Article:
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Strata+Hadoop San Jose 2016

Erin K. Banks

Erin K. Banks

Portfolio Marketing Director at EMC
Erin K. Banks has been in the IT industry for almost 20 years. She is the Portfolio Marketing Director for Big Data at EMC. Previously she worked at Juniper Networks in Technical Marketing for the Security Business Unit. She has also worked at VMware and EMC as an SE in the Federal Division, focused on Virtualization and Security. She holds both CISSP and CISA accreditations. Erin has a BS in Electrical Engineering and is an author, blogger, and avid runner. You can find her on social media at @Banksek
Erin K. Banks
Erin K. Banks

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We are happy to announce that we will be at Strata+Hadoop San Jose 2016 next week (March 29 – 31) at the San Jose Convention Center. We will be in booth #1431elephant phone holder and have theater presentations covering our entire Big Data Portfolio and discussing how we can help you on your Big Data analytics journey. These adorable EMC elephant phone holder booth giveaways will be there too. Make sure you stop by, say hi, and attend one of our presentations or just talk to us about your analytics environments and how you want to get the most value out of your data because we can help you with that.

We also have two sessions during the conference:

Tame That Beast: How to Bring Operations, Governance, and Reliability to Hadoop from Keith Manthey (@KeithManthey). This session is on Wednesday at 1:50 – 2:30 PM in 210 B/F


Developing a Big Data Business Strategy from Bill Schmarzo (@schmarzo). This session is Wednesday at 11:00 – 11:40 AM in LL21 E/F

We look forward to seeing you there!Strata Rendering

By the way… here is a picture of our booth so you know what to look for when you visit.


Big Data Conversation with Steve Jones from Capgemini

Erin K. Banks

Erin K. Banks

Portfolio Marketing Director at EMC
Erin K. Banks has been in the IT industry for almost 20 years. She is the Portfolio Marketing Director for Big Data at EMC. Previously she worked at Juniper Networks in Technical Marketing for the Security Business Unit. She has also worked at VMware and EMC as an SE in the Federal Division, focused on Virtualization and Security. She holds both CISSP and CISA accreditations. Erin has a BS in Electrical Engineering and is an author, blogger, and avid runner. You can find her on social media at @Banksek
Erin K. Banks
Erin K. Banks

Latest posts by Erin K. Banks (see all)

Last year at a San Jose Earthquakes event, I met Steve Jones, Global VP for Big Data and Analytics at Capgemini:   “Is it football, is it soccer, will that discussion ever end?”Big Data Concept

In any case, we had a very lively discussion regarding the sport and our individual visions of the world. Steve is honest, fair, and a great conversationalist. I knew that I wanted to pick his brain further regarding his thoughts around Big Data and share them with you.

Below is the Big Data conversation that I had with Steve. I hoped his answers would provide greater insight into Big Data and how he sees its impact on business. And I was not disappointed. I hope you will enjoy his thoughts just as much as I do.


EB: How does your company define Big Data?

SJ: It’s not really about “Big” or “Fast” it’s really about a shift away from single schema data approaches towards ‘schema on need’ and the integration of insight to the point of action.  Volumes are one challenge, but the real challenge is the mental shift away from data warehouses toward more flexible insight-driven solutions.

EB: Why did you make the decision to focus on Big Data?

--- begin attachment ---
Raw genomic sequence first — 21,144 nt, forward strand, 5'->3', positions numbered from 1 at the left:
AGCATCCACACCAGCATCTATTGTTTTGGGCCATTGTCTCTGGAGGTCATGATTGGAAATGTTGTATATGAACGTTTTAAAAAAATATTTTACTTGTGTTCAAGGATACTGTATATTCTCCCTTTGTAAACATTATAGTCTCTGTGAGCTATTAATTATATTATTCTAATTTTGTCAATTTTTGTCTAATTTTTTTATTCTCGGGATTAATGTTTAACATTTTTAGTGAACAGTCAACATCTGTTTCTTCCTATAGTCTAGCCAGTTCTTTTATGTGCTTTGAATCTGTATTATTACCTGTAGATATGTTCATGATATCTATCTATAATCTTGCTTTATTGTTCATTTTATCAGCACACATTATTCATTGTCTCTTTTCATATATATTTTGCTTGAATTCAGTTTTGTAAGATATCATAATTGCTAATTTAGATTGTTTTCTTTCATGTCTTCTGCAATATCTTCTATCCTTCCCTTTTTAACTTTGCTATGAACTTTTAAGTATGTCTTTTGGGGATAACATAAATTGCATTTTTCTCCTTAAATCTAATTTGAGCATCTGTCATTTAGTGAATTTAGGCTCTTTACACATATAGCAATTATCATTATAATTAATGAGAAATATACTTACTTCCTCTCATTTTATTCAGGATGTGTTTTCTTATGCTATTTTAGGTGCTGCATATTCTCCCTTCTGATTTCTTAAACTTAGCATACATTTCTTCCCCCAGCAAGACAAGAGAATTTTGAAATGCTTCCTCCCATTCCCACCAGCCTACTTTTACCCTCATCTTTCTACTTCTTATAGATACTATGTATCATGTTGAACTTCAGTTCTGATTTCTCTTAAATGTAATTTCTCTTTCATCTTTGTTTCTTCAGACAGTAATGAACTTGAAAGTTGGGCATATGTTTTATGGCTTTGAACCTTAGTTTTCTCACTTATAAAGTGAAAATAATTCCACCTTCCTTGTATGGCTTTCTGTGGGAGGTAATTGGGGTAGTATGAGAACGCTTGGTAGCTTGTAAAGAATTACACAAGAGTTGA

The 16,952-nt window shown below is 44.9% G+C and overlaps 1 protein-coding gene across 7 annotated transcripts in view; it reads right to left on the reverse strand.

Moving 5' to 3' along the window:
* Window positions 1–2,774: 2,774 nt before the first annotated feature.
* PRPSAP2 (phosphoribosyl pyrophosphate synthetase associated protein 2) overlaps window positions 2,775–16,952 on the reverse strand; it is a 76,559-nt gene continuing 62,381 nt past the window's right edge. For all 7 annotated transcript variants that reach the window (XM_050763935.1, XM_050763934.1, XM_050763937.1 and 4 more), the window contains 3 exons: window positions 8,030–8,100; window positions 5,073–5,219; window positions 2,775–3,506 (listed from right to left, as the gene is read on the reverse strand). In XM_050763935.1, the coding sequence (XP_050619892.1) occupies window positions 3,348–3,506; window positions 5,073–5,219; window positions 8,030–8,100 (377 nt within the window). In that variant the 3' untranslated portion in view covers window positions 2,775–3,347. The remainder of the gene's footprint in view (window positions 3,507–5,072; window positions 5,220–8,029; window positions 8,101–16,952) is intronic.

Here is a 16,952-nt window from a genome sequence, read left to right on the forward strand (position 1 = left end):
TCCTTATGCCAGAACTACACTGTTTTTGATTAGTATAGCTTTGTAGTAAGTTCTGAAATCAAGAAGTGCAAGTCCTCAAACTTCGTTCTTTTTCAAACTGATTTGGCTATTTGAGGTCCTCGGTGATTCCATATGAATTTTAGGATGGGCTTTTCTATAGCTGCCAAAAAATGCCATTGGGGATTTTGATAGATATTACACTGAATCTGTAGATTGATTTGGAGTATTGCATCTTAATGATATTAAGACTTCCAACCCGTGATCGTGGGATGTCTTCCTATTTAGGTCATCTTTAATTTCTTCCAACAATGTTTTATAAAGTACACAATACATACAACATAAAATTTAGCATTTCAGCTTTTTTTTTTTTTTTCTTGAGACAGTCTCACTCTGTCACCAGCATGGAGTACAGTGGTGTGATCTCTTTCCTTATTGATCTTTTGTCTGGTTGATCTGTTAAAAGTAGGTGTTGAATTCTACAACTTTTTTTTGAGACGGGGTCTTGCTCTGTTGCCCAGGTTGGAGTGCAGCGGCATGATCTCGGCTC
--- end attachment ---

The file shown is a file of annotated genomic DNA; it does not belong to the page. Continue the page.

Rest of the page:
SJ: Capgemini was one of the first big systems integrators to look at what Big Data really meant operationally.  Back in 2011 we were already talking about how companies need to change the way they looked at governing data in a Big Data world.  We made the focus back then to really concentrate on driving the transformation towards this new world as we saw it as crucial to helping our clients deliver long term value.

EB: What impact is the change to Big Data having for your clients?

SJ: The first impact is on how we deliver information projects, being able to use multiple different types of analytical engines on the same sets of data means we are able to solve more problems without requiring a new technology stack and another data silo.  The other is in terms of being able to deliver specific pieces of insight much faster.  What new technologies are doing is enabling the sorts of agile and DevOps practices that have become the normal way of working for application development to be applied to information projects.

EB: How do you see the Big Data market changing in the future?

SJ: The big shift we are seeing now is the rise of fast data with technologies like Spark, Storm and grid databases such as Gemfire, the combination of Big and Fast helps companies to actually react as something is happening and even anticipate it in advance.  This means that insights are being integrated directly back into operational processes and having to work at application, rather than traditional BI, speeds.

EB: What is the biggest myth about Big Data?

SJ: That there isn’t any governance and that it’s about replacing a data warehouse.  The reality is that today very little information decisions are driven from a data warehouse, Excel, systems information and local data marts drive most decisions.  The reality is that taking proper control of your data requires you to recognize the full landscape.

EB: What business questions has Big Data helped you answer?

SJ: Big Data has helped us answer a huge range of questions for clients, some that couldn’t have been done before due to technology or cost.  But really its helped us answer a much more important general question “How can I get new insights faster?”, specific insights are great, but a new way of working that delivers continual value is better.

EB: What is advice you would give to someone embarking on a Big Data project?


1)Start with the view that you are going to replace the substrate on your entire data landscape.

2) Think about governance not as about quality but as about enabling collaboration